Is WebAssembly Susceptible to Log4Shell-style Attacks?

WebAssembly runs in a language virtual machine that is similar in many respects to the JVM (Java’s runtime) or the CLR (.NET’s runtime). But a key difference in WebAssembly’s architecture (built, as it was, for the browser) is that by default the runtime does not trust the code that it executes.

Late last year, a hack against a prominent open source Java library rocked the software world. A vulnerability in a logging system allowed attackers to execute arbitrary commands on the host. The recent Log4j attack provides an opportunity to talk about that characteristic and see why WebAssembly is resistant to this kind of attack. But I end with a warning that WebAssembly’s security model is only as good as its runtime security, and a troubling tendency to insecurely expose underlying host facilities to WebAssembly modules could undermine WebAssembly’s security model.

The Log4Shell Attack

In a nutshell, Log4Shell exploits a couple of weaknesses in the Log4j logging library (a venerable and nearly ubiquitous logging engine) in order to execute untrusted code locally with the permissions of the Java application. In the worst cases, it can result in a hostile takeover of a server. At this point in time, there are at least two related CVEs and two security patches to Log4j to close this loophole.

An excellent post by Sophos explains the contributing factors for the attack, and I’ll use their description as an outline for discussing WebAssembly.

Primarily, what we are interested in is not whether a binary compiled to WebAssembly can have a security hole. (Spoiler: It can.). The question is whether such a hole can be exploited in order to “break out” of the WebAssembly sandbox and take over the server.

To make this distinction clear, we’ll talk about two facets of the WebAssembly runtime:

  1. The guest code is a WebAssembly binary that runs on a host. This code is supplied by an application developer.
  2. The host runtime is a WebAssembly runtime (language virtual machine, sometimes called the execution environment) that runs on the host operating system and executes WebAssembly guest code in a sandbox.

The fundamental thesis of the WebAssembly security model is that guest code, even if it has vulnerabilities, should not thereby be able to break out of the host runtime’s sandbox and attack the host.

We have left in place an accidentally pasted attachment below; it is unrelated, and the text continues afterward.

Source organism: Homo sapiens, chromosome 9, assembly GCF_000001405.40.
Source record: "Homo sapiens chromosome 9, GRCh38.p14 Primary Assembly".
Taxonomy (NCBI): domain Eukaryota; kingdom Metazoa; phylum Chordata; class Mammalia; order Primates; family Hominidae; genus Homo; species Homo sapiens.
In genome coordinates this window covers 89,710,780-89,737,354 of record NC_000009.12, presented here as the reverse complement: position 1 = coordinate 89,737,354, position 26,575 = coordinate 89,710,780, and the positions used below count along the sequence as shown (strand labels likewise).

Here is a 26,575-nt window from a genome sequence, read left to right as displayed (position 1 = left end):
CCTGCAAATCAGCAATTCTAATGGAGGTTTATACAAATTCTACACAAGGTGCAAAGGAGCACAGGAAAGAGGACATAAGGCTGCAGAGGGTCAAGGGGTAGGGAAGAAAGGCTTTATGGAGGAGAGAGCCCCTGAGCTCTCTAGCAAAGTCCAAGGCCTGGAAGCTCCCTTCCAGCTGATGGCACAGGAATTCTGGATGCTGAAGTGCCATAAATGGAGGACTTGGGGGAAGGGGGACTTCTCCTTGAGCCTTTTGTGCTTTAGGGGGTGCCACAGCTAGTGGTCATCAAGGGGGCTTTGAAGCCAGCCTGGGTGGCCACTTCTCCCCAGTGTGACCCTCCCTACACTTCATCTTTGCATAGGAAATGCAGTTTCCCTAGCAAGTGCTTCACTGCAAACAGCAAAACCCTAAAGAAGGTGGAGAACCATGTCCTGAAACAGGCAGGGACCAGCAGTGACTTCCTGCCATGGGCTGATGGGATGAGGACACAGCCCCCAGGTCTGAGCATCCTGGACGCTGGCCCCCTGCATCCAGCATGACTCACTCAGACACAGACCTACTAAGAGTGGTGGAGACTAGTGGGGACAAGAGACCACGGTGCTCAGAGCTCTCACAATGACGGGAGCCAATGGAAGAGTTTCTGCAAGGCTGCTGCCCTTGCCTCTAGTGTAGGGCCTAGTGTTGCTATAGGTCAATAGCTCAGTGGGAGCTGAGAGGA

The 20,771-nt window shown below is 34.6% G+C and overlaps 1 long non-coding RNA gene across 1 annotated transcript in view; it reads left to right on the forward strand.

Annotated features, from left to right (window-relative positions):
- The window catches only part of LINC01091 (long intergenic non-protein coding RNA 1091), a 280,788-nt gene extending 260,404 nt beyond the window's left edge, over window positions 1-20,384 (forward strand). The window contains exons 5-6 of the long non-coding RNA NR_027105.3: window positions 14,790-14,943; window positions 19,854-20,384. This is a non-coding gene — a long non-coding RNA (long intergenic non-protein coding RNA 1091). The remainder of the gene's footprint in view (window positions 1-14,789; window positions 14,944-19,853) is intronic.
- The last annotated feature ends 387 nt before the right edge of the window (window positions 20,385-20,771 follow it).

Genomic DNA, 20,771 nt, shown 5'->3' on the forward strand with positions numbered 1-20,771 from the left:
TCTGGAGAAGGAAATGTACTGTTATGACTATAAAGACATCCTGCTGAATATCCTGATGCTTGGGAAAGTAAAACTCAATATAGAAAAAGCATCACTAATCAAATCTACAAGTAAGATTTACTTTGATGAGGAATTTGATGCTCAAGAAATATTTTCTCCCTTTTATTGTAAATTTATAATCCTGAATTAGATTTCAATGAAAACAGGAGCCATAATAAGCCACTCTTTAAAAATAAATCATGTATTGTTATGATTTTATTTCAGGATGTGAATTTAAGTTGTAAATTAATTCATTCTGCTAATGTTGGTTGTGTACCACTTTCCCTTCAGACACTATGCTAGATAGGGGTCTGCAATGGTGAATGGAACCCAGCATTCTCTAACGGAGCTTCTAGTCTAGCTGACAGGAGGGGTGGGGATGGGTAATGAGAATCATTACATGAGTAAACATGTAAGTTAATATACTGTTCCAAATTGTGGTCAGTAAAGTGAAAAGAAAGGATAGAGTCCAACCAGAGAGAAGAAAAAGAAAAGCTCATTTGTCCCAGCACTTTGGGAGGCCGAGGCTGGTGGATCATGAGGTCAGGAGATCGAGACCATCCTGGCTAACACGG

Note that there are projects to compile Java or JVM languages to WebAssembly

Issue 1: Formatting Strings

The first step in the exploit had to do with allowing users to supply string data that would be evaluated as a formatting string. Common formatting string functions have a signature that looks like this: printf(FORMAT_STRING, arg1, arg2...). The format string is interpolated, meaning special sequences of characters are interpreted as commands, and the formatter substitutes values for those commands.

Most mainstream languages support some variant of format strings. Some refuse to compile if the FORMAT_STRING is not a literal string, but that is an exception rather than the rule. Many languages will happily interpolate a FORMAT_STRING even if it is populated from a source that should rightly be considered untrusted.

In this case, WebAssembly does not offer much protection, as it is the programming language that is compiled to WebAssembly that must instill the relevant protections. But this is not dire news for WebAssembly, as formatting issues such as this are not enough (on their own) to allow an attacker to break out of the runtime. In the worst cases, string data from the WebAssembly module may have user-supplied information sent to the console or log file.

This represents a case where guest code can have a security vulnerability, but where that vulnerability cannot thereby be exploited to break out of the sandbox.